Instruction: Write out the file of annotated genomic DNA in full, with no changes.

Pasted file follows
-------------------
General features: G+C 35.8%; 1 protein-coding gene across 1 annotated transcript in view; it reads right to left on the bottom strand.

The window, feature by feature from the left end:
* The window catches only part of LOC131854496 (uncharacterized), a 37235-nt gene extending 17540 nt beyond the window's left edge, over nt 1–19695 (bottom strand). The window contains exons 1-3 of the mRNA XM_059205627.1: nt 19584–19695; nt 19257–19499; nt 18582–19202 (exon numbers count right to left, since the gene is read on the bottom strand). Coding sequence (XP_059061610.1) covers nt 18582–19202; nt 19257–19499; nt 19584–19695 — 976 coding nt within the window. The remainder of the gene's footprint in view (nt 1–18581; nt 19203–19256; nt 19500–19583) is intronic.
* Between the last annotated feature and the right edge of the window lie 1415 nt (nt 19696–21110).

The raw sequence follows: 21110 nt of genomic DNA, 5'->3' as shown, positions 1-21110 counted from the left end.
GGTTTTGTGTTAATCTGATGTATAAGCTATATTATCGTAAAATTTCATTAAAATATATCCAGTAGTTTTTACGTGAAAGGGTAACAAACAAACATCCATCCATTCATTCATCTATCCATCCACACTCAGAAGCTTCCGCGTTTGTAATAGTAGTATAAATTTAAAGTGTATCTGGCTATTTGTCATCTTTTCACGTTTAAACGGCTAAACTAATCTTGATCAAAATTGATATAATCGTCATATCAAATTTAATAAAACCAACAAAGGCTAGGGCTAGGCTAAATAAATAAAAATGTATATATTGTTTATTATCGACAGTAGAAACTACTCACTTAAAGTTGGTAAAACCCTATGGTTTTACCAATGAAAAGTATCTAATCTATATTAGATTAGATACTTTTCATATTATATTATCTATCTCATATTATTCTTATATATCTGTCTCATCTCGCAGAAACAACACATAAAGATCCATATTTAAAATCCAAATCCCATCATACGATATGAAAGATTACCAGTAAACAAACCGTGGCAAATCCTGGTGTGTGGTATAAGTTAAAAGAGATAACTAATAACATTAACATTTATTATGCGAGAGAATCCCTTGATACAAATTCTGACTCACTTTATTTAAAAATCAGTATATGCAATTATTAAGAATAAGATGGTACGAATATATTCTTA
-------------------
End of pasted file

General features: G+C 35.8%; 1 protein-coding gene across 1 annotated transcript in view; it reads right to left on the bottom strand.

The window, feature by feature from the left end:
* The window catches only part of LOC131854496 (uncharacterized), a 37235-nt gene extending 17540 nt beyond the window's left edge, over nt 1–19695 (bottom strand). The window contains exons 1-3 of the mRNA XM_059205627.1: nt 19584–19695; nt 19257–19499; nt 18582–19202 (exon numbers count right to left, since the gene is read on the bottom strand). Coding sequence (XP_059061610.1) covers nt 18582–19202; nt 19257–19499; nt 19584–19695 — 976 coding nt within the window. The remainder of the gene's footprint in view (nt 1–18581; nt 19203–19256; nt 19500–19583) is intronic.
* Between the last annotated feature and the right edge of the window lie 1415 nt (nt 19696–21110).

The raw sequence follows: 21110 nt of genomic DNA, 5'->3' as shown, positions 1-21110 counted from the left end.
GGTTTTGTGTTAATCTGATGTATAAGCTATATTATCGTAAAATTTCATTAAAATATATCCAGTAGTTTTTACGTGAAAGGGTAACAAACAAACATCCATCCATTCATTCATCTATCCATCCACACTCAGAAGCTTCCGCGTTTGTAATAGTAGTATAAATTTAAAGTGTATCTGGCTATTTGTCATCTTTTCACGTTTAAACGGCTAAACTAATCTTGATCAAAATTGATATAATCGTCATATCAAATTTAATAAAACCAACAAAGGCTAGGGCTAGGCTAAATAAATAAAAATGTATATATTGTTTATTATCGACAGTAGAAACTACTCACTTAAAGTTGGTAAAACCCTATGGTTTTACCAATGAAAAGTATCTAATCTATATTAGATTAGATACTTTTCATATTATATTATCTATCTCATATTATTCTTATATATCTGTCTCATCTCGCAGAAACAACACATAAAGATCCATATTTAAAATCCAAATCCCATCATACGATATGAAAGATTACCAGTAAACAAACCGTGGCAAATCCTGGTGTGTGGTATAAGTTAAAAGAGATAACTAATAACATTAACATTTATTATGCGAGAGAATCCCTTGATACAAATTCTGACTCACTTTATTTAAAAATCAGTATATGCAATTATTAAGAATAAGATGGTACGAATATATTCTTA